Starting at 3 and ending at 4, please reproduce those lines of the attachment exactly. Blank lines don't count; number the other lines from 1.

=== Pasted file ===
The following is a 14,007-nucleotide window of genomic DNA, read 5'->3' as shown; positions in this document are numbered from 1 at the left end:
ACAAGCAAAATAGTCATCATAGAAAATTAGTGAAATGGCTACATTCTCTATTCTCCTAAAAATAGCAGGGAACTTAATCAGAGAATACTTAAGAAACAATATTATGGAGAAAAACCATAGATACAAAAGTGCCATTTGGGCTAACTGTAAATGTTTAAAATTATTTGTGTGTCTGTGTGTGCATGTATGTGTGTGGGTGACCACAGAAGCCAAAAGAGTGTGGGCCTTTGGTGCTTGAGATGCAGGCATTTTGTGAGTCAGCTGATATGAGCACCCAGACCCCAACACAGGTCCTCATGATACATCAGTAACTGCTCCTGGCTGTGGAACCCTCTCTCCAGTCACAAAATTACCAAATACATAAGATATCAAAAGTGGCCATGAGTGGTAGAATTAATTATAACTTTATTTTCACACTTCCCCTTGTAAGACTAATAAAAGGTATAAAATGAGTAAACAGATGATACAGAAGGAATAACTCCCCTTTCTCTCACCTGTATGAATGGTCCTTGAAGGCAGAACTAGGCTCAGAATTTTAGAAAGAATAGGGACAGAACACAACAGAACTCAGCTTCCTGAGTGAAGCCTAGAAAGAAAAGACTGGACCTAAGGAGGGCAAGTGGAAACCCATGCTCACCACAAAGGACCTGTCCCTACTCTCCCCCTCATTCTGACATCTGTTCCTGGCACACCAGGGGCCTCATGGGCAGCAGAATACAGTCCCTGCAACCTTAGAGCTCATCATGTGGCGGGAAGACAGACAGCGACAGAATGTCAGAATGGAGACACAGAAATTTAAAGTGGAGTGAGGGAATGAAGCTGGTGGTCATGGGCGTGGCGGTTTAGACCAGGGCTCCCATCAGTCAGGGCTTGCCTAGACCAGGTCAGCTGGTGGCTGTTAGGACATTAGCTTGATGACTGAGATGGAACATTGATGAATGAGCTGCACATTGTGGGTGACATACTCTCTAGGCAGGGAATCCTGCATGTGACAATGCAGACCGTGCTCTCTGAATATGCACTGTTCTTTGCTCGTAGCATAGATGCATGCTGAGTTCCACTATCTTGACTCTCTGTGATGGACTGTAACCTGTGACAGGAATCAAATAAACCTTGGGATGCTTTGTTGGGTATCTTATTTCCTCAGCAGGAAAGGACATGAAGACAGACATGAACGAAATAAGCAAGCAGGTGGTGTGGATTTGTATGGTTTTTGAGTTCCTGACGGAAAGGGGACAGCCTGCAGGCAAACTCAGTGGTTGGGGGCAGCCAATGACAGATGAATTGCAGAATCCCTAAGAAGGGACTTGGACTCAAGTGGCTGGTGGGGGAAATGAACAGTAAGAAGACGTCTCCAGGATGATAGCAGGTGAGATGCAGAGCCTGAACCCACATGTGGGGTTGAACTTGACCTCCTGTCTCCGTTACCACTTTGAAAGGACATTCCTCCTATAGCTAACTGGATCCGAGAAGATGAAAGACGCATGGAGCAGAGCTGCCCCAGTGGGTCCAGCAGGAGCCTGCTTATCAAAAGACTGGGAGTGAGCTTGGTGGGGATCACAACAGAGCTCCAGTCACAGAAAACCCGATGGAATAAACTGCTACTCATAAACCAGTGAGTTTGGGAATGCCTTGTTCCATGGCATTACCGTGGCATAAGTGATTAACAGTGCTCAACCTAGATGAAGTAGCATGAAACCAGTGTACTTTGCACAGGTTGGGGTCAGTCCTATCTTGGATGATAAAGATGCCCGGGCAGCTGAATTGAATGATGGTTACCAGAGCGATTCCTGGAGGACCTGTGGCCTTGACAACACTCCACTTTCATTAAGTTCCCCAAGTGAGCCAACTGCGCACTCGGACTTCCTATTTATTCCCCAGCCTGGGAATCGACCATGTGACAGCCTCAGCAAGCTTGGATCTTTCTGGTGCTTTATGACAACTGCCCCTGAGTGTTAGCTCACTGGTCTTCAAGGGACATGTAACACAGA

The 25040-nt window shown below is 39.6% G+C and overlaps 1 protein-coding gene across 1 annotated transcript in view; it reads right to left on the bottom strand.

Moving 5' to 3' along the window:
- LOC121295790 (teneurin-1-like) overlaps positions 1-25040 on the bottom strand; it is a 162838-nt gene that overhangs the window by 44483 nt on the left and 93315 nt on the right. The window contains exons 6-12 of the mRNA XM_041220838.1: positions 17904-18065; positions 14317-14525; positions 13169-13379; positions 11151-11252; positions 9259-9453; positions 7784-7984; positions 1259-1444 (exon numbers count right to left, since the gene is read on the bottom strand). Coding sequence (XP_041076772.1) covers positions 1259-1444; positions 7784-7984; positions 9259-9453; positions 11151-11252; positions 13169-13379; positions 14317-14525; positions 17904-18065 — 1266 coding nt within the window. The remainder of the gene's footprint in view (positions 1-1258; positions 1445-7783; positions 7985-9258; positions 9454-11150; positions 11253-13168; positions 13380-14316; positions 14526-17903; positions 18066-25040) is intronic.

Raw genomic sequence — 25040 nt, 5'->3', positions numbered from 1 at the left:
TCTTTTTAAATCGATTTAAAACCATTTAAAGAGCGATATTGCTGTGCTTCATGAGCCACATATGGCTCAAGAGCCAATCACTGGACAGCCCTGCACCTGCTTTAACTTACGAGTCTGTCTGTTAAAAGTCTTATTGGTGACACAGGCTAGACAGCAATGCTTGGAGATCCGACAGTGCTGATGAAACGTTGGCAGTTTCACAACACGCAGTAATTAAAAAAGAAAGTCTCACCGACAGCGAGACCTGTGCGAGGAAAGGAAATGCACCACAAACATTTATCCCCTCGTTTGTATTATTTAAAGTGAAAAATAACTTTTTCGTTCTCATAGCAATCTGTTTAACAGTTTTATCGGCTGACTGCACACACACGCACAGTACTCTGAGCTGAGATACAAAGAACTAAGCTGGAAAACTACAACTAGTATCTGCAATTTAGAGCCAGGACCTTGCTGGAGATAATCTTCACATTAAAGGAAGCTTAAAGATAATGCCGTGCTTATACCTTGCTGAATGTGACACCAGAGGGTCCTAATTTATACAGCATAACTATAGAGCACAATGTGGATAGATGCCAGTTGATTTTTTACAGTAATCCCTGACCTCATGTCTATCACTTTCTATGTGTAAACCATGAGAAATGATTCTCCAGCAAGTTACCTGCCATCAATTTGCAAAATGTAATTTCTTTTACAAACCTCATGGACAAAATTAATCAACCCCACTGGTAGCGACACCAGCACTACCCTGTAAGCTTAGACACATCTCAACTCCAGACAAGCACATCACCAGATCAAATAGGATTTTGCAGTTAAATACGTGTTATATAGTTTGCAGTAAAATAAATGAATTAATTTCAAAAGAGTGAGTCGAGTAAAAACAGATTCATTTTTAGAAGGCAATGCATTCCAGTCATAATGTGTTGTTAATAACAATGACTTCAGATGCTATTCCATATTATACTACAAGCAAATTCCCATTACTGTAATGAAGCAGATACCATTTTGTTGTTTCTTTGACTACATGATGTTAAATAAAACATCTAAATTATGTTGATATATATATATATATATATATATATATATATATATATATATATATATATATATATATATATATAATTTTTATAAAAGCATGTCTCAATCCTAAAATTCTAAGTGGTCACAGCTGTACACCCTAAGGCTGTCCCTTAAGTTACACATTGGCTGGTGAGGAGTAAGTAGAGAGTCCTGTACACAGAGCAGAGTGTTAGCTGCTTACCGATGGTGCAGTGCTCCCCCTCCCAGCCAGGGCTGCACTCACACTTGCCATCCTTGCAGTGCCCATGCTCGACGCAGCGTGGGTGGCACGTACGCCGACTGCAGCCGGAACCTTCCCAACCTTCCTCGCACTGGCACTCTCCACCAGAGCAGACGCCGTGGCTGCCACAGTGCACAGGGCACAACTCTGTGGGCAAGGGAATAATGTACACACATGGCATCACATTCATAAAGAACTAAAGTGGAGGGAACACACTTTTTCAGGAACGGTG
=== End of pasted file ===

The 25040-nt window shown below is 39.6% G+C and overlaps 1 protein-coding gene across 1 annotated transcript in view; it reads right to left on the bottom strand.

Moving 5' to 3' along the window: